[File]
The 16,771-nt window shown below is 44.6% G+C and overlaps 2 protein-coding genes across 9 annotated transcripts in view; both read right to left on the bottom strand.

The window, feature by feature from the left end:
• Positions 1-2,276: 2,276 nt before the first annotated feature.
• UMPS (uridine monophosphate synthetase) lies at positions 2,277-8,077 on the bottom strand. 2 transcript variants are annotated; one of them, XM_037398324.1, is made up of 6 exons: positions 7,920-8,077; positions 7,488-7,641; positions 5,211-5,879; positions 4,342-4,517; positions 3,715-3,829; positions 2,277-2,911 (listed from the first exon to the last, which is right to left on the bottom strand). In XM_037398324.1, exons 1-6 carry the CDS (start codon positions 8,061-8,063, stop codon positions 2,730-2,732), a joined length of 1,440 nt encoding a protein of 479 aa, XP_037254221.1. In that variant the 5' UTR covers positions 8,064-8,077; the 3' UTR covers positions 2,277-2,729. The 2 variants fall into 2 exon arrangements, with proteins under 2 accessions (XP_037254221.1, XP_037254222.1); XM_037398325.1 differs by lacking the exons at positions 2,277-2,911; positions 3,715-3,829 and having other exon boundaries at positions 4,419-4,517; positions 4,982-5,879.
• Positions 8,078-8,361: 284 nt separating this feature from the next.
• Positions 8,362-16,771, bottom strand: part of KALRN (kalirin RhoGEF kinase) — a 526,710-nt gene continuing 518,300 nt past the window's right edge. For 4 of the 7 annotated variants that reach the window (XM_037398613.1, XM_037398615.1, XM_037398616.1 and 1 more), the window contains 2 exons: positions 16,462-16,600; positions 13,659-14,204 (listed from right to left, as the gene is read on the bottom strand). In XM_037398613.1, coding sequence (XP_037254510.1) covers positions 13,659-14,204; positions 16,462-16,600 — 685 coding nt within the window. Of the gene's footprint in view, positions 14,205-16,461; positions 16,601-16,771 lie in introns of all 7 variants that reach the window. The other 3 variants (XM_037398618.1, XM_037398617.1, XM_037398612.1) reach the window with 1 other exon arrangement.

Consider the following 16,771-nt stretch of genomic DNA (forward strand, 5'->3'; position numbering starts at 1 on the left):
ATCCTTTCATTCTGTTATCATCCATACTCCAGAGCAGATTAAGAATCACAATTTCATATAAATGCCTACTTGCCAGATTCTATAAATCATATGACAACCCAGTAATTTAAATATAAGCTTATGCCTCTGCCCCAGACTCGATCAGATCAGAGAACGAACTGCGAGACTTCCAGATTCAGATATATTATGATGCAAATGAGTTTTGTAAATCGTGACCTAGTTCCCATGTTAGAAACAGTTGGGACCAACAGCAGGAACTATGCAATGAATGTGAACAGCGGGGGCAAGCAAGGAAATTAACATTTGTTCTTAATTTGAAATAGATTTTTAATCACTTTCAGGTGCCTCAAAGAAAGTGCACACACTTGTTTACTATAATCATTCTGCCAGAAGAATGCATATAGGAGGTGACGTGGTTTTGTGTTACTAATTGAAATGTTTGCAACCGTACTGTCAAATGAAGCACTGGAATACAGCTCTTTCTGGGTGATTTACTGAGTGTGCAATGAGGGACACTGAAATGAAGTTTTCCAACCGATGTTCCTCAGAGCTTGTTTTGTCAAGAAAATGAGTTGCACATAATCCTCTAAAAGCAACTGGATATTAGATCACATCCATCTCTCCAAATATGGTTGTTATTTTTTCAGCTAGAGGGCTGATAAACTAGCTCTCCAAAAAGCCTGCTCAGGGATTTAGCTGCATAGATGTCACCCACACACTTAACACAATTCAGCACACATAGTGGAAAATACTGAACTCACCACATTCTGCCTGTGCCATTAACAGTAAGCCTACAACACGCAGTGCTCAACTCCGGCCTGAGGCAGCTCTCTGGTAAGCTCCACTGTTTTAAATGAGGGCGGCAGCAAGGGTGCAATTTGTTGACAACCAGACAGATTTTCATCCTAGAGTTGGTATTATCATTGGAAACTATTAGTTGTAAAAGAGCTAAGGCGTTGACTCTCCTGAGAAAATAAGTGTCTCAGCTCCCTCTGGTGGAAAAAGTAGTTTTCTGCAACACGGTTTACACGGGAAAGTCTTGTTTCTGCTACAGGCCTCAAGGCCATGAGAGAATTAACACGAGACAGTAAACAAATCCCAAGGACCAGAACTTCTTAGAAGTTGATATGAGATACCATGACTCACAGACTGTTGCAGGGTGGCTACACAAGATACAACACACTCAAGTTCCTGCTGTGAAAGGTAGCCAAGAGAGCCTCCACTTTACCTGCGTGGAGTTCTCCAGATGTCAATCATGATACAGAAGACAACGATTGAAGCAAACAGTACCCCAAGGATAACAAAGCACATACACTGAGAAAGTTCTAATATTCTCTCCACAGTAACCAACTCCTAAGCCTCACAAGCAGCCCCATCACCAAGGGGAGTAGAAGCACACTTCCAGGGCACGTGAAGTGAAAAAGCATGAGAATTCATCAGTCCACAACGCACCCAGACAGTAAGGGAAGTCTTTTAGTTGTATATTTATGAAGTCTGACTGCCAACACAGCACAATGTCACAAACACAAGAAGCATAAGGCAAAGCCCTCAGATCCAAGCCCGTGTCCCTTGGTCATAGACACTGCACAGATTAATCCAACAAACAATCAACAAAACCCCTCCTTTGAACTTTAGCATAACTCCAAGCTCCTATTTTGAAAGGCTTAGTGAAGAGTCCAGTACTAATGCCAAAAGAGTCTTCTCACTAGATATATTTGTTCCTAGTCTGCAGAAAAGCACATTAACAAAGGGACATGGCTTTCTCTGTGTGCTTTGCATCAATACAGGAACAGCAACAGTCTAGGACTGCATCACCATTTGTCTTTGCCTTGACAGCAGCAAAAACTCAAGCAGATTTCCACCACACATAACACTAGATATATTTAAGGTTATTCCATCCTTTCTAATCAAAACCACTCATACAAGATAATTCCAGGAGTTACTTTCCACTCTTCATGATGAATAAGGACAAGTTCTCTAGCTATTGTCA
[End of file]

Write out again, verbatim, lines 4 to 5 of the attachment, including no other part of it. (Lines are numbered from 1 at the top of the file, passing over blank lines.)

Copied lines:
• UMPS (uridine monophosphate synthetase) lies at positions 2,277-8,077 on the bottom strand. 2 transcript variants are annotated; one of them, XM_037398324.1, is made up of 6 exons: positions 7,920-8,077; positions 7,488-7,641; positions 5,211-5,879; positions 4,342-4,517; positions 3,715-3,829; positions 2,277-2,911 (listed from the first exon to the last, which is right to left on the bottom strand). In XM_037398324.1, exons 1-6 carry the CDS (start codon positions 8,061-8,063, stop codon positions 2,730-2,732), a joined length of 1,440 nt encoding a protein of 479 aa, XP_037254221.1. In that variant the 5' UTR covers positions 8,064-8,077; the 3' UTR covers positions 2,277-2,729. The 2 variants fall into 2 exon arrangements, with proteins under 2 accessions (XP_037254221.1, XP_037254222.1); XM_037398325.1 differs by lacking the exons at positions 2,277-2,911; positions 3,715-3,829 and having other exon boundaries at positions 4,419-4,517; positions 4,982-5,879.
• Positions 8,078-8,361: 284 nt separating this feature from the next.